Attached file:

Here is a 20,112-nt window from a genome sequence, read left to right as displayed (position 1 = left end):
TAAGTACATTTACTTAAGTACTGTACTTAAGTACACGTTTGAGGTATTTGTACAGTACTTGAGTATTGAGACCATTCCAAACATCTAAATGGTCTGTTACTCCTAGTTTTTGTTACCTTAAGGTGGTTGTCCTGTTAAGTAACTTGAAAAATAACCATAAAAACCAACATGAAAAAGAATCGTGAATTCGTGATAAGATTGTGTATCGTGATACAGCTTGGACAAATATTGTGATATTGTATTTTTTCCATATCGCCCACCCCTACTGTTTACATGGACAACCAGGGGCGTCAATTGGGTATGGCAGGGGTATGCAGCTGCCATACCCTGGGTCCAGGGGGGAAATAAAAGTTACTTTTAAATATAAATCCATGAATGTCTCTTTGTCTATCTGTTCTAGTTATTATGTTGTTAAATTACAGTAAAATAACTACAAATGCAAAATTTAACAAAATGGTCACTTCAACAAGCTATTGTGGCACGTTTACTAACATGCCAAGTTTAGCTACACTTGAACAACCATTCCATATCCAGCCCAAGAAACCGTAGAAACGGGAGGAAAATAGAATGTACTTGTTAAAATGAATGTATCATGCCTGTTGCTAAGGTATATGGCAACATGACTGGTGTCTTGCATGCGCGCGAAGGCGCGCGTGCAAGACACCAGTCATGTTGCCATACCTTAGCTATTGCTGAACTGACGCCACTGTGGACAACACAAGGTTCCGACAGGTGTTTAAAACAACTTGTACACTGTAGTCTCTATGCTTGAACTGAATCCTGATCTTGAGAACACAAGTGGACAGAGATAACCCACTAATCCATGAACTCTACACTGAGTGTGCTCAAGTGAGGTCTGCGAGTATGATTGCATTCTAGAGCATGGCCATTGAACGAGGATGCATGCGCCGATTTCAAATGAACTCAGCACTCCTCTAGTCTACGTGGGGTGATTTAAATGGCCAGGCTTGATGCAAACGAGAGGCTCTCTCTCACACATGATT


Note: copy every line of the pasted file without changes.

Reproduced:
Here is a 20,112-nt window from a genome sequence, read left to right as displayed (position 1 = left end):
TAAGTACATTTACTTAAGTACTGTACTTAAGTACACGTTTGAGGTATTTGTACAGTACTTGAGTATTGAGACCATTCCAAACATCTAAATGGTCTGTTACTCCTAGTTTTTGTTACCTTAAGGTGGTTGTCCTGTTAAGTAACTTGAAAAATAACCATAAAAACCAACATGAAAAAGAATCGTGAATTCGTGATAAGATTGTGTATCGTGATACAGCTTGGACAAATATTGTGATATTGTATTTTTTCCATATCGCCCACCCCTACTGTTTACATGGACAACCAGGGGCGTCAATTGGGTATGGCAGGGGTATGCAGCTGCCATACCCTGGGTCCAGGGGGGAAATAAAAGTTACTTTTAAATATAAATCCATGAATGTCTCTTTGTCTATCTGTTCTAGTTATTATGTTGTTAAATTACAGTAAAATAACTACAAATGCAAAATTTAACAAAATGGTCACTTCAACAAGCTATTGTGGCACGTTTACTAACATGCCAAGTTTAGCTACACTTGAACAACCATTCCATATCCAGCCCAAGAAACCGTAGAAACGGGAGGAAAATAGAATGTACTTGTTAAAATGAATGTATCATGCCTGTTGCTAAGGTATATGGCAACATGACTGGTGTCTTGCATGCGCGCGAAGGCGCGCGTGCAAGACACCAGTCATGTTGCCATACCTTAGCTATTGCTGAACTGACGCCACTGTGGACAACACAAGGTTCCGACAGGTGTTTAAAACAACTTGTACACTGTAGTCTCTATGCTTGAACTGAATCCTGATCTTGAGAACACAAGTGGACAGAGATAACCCACTAATCCATGAACTCTACACTGAGTGTGCTCAAGTGAGGTCTGCGAGTATGATTGCATTCTAGAGCATGGCCATTGAACGAGGATGCATGCGCCGATTTCAAATGAACTCAGCACTCCTCTAGTCTACGTGGGGTGATTTAAATGGCCAGGCTTGATGCAAACGAGAGGCTCTCTCTCACACATGATT